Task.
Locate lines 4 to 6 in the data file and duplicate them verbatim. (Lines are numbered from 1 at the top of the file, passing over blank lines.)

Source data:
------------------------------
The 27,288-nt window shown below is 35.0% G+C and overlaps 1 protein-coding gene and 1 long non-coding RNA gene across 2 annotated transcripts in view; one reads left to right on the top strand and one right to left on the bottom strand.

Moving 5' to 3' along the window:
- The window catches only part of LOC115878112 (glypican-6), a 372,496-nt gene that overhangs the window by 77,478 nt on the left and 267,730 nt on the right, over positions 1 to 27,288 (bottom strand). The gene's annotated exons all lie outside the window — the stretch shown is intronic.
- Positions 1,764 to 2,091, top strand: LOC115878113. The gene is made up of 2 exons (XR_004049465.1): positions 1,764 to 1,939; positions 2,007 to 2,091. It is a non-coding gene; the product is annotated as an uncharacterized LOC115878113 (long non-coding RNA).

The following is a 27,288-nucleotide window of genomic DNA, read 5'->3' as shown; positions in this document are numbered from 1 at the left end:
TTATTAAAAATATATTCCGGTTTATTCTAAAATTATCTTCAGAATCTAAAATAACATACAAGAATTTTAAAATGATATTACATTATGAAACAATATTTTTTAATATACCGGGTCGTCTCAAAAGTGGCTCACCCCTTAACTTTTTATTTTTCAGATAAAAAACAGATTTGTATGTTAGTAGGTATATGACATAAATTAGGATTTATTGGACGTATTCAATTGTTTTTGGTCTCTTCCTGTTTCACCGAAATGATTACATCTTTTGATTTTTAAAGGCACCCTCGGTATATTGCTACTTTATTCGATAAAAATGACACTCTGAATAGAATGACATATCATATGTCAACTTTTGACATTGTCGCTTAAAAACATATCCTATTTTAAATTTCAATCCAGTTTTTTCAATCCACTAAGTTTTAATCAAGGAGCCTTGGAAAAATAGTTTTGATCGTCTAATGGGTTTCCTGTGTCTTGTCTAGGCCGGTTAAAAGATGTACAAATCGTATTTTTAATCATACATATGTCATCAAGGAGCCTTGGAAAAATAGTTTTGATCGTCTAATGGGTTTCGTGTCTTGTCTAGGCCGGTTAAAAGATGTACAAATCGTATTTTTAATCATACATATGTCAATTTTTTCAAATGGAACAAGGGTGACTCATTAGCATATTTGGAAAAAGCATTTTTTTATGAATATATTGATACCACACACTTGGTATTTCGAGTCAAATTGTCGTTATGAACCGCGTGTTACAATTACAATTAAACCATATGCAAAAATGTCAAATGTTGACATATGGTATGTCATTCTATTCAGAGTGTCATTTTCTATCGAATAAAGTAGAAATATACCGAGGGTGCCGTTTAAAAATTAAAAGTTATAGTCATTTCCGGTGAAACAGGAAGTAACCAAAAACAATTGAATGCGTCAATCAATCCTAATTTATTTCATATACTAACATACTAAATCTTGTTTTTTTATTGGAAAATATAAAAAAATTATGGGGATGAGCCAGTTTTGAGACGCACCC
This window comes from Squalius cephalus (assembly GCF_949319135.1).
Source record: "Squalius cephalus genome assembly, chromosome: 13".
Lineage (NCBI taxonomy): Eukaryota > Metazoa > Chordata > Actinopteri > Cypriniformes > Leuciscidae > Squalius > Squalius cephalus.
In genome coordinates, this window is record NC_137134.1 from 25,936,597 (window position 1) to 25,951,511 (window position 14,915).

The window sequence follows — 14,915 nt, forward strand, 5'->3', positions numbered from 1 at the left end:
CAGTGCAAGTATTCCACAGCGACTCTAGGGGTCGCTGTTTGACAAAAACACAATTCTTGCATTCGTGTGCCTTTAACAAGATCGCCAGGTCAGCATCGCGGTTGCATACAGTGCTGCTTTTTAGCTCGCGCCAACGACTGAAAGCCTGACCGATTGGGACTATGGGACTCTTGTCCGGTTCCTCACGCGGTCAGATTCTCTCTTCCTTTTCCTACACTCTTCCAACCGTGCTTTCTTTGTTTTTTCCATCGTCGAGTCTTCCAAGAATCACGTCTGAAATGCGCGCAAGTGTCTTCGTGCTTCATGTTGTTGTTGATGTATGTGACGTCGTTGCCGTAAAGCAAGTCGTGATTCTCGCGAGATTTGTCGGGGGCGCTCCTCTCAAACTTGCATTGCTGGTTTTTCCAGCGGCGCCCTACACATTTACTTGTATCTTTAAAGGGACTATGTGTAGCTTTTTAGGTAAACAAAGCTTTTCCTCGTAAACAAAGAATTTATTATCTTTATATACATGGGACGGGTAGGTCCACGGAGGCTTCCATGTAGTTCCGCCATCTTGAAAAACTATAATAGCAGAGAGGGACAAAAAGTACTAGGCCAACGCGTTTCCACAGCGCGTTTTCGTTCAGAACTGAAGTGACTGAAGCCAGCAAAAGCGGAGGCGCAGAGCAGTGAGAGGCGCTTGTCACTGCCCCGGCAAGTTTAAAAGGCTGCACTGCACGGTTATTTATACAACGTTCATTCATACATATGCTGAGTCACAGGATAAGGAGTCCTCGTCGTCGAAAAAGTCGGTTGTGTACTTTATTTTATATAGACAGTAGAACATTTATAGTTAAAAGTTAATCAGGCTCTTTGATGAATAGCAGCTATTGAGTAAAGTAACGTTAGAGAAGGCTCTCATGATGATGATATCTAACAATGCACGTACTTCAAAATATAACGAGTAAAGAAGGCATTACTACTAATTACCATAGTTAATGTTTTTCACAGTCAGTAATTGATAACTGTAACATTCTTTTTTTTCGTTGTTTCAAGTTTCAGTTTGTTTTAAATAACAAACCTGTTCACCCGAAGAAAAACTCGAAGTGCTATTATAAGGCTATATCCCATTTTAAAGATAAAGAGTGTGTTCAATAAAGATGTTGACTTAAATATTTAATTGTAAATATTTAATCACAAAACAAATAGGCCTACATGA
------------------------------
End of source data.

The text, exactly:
- Positions 1,764 to 2,091, top strand: LOC115878113. The gene is made up of 2 exons (XR_004049465.1): positions 1,764 to 1,939; positions 2,007 to 2,091. It is a non-coding gene; the product is annotated as an uncharacterized LOC115878113 (long non-coding RNA).

The following is a 27,288-nucleotide window of genomic DNA, read 5'->3' as shown; positions in this document are numbered from 1 at the left end:
TTATTAAAAATATATTCCGGTTTATTCTAAAATTATCTTCAGAATCTAAAATAACATACAAGAATTTTAAAATGATATTACATTATGAAACAATATTTTTTAATATACCGGGTCGTCTCAAAAGTGGCTCACCCCTTAACTTTTTATTTTTCAGATAAAAAACAGATTTGTATGTTAGTAGGTATATGACATAAATTAGGATTTATTGGACGTATTCAATTGTTTTTGGTCTCTTCCTGTTTCACCGAAATGATTACATCTTTTGATTTTTAAAGGCACCCTCGGTATATTGCTACTTTATTCGATAAAAATGACACTCTGAATAGAATGACATATCATATGTCAACTTTTGACATTGTCGCTTAAAAACATATCCTATTTTAAATTTCAATCCAGTTTTTTCAATCCACTAAGTTTTAATCAAGGAGCCTTGGAAAAATAGTTTTGATCGTCTAATGGGTTTCCTGTGTCTTGTCTAGGCCGGTTAAAAGATGTACAAATCGTATTTTTAATCATACATATGTCATCAAGGAGCCTTGGAAAAATAGTTTTGATCGTCTAATGGGTTTCGTGTCTTGTCTAGGCCGGTTAAAAGATGTACAAATCGTATTTTTAATCATACATATGTCAATTTTTTCAAATGGAACAAGGGTGACTCATTAGCATATTTGGAAAAAGCATTTTTTTATGAATATATTGATACCACACACTTGGTATTTCGAGTCAAATTGTCGTTATGAACCGCGTGTTACAATTACAATTAAACCATATGCAAAAATGTCAAATGTTGACATATGGTATGTCATTCTATTCAGAGTGTCATTTTCTATCGAATAAAGTAGAAATATACCGAGGGTGCCGTTTAAAAATTAAAAGTTATAGTCATTTCCGGTGAAACAGGAAGTAACCAAAAACAATTGAATGCGTCAATCAATCCTAATTTATTTCATATACTAACATACTAAATCTTGTTTTTTTATTGGAAAATATAAAAAAATTATGGGGATGAGCCAGTTTTGAGACGCACCC